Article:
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Things Not To Do in Engineering Onboarding

Kristen Buchanan

I’m passionate about onboarding because I know that a strong onboarding program can help employees and their companies thrive.

But let’s be honest — nobody’s perfect. Or at least, nobody’s perfect 100% of the time.

Onboarding mistakes happen. I’ve seen them with many of my clients, and I’ve made some myself!

So, as I look back on 2019, I’d like to share some examples of what the Edify team and I call “onboarding bloopers.”

Onboarding bloopers are the little details that slip through the cracks — often on a new hire’s first day — for so many companies.

While it’s my goal (and the goal of my team) to help companies keep track of each detail in the process, let’s remember that we’re not saving lives here.

It’s important to step back and laugh at ourselves and acknowledge the “oops” moments that teach us lessons.

With that, I am pleased to present our team’s three favorite Onboarding Bloopers of 2019!

#1: MIA Manager

The number one blooper that I see is the manager actually not being there on a new hire’s first day.

This happens all the time*.* A manager schedules their well-deserved time off, and it just so happens that their vacation falls on a new hire’s first day.

This prevents the new hire from meeting and connecting with their manager, who is arguably their most important contact in the company.

Solution: The best solution for preventing this from happening is an old classic: planning ahead.

#2: Where’s my laptop?

Imagine: a new hire arrives on their first day, ready and eager to start, and the company doesn’t have a computer for them to use.

This blooper is very common, even in tech companies. This usually results from a miscommunication; maybe the manager was out of town when the order request came in for the computer, so the request didn’t get processed.

If the manager isn’t directly involved in the same team as the new hire, they might not know how to request the correct laptop. There are so many reasons this type of blooper can happen.

Solution: A consolidated system for managing tasks can help cut down on these types of bloopers.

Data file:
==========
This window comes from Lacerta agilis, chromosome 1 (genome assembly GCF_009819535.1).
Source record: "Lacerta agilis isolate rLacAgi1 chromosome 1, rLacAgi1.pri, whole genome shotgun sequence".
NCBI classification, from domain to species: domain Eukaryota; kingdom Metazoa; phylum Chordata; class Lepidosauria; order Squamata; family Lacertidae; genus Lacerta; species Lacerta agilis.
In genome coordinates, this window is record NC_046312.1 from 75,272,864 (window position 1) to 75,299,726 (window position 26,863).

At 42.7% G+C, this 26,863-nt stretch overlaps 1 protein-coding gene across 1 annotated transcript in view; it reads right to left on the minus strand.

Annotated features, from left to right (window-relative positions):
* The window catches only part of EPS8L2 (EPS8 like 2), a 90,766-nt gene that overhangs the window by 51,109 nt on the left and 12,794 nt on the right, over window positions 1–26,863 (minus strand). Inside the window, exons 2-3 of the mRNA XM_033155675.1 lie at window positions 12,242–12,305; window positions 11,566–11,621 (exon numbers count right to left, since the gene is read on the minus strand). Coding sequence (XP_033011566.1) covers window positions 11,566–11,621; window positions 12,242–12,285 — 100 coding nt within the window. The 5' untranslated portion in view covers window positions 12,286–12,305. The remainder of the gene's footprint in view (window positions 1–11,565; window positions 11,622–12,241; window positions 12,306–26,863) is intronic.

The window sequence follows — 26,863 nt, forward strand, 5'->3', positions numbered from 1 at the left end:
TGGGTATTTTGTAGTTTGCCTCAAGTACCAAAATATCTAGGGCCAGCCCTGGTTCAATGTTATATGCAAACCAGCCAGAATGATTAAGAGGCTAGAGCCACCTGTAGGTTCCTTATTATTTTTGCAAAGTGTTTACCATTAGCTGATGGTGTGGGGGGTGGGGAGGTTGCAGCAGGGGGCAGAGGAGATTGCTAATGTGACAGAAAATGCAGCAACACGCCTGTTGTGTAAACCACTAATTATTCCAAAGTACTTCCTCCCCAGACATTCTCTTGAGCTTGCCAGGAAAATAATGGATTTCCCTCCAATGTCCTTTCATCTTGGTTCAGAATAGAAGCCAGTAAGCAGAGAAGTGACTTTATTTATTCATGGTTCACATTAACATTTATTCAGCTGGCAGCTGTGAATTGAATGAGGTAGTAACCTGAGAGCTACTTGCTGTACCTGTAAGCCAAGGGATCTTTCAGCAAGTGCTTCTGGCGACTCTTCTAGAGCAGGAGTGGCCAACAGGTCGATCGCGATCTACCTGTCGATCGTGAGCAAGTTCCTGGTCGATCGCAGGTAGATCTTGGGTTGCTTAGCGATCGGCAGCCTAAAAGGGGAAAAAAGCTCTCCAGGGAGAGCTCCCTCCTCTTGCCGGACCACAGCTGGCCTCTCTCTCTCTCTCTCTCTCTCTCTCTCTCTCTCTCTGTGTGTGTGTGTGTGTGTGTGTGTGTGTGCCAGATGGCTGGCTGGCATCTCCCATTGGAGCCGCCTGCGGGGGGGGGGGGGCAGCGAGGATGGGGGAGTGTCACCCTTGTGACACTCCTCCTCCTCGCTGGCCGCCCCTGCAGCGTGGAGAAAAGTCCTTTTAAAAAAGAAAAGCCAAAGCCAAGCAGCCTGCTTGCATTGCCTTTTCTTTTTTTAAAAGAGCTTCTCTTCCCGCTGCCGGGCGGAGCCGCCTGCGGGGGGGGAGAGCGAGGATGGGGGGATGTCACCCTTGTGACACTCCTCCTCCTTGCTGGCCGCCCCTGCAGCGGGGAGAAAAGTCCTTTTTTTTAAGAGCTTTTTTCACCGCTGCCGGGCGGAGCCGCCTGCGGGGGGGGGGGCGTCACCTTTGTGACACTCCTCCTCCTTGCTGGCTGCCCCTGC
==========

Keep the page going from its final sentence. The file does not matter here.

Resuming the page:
#3: Standing solo

A missing laptop is one thing…but what if the new hire is never assigned to a desk?

This happens more often than you might think, especially in companies and startups that are growing very quickly. Because they’re scaling rapidly, these companies might not have a floor plan or a facilities manager, which means details like workspaces can go unnoticed.

When I’ve seen this happen with clients, the new hire ends up just working from the lobby.

Solution: If your company is scaling quickly, make sure to have someone responsible for facility logistics and loop them in to any onboarding conversations.

I truly believe that a new hire’s first day is an important opportunity to set the tone for their employment.

But sometimes…bloopers happen.

Fortunately, the importance of onboarding goes beyond the little details.

A functional onboarding program is really about creating a relationship with the new hire, and making sure they feel supported so they have the tools to do their job and be successful in the long term.

It can be embarrassing when a manager or a desk is missing on a new hire’s first day, but ultimately companies can bounce back from these “bloopers”.

And while I work with clients to minimize bloopers as much as possible, we must remember to see the big picture.

Should your new hire have a desk on Day 1?


Does your new hire feel connected to their work, their team, and the company culture overall?

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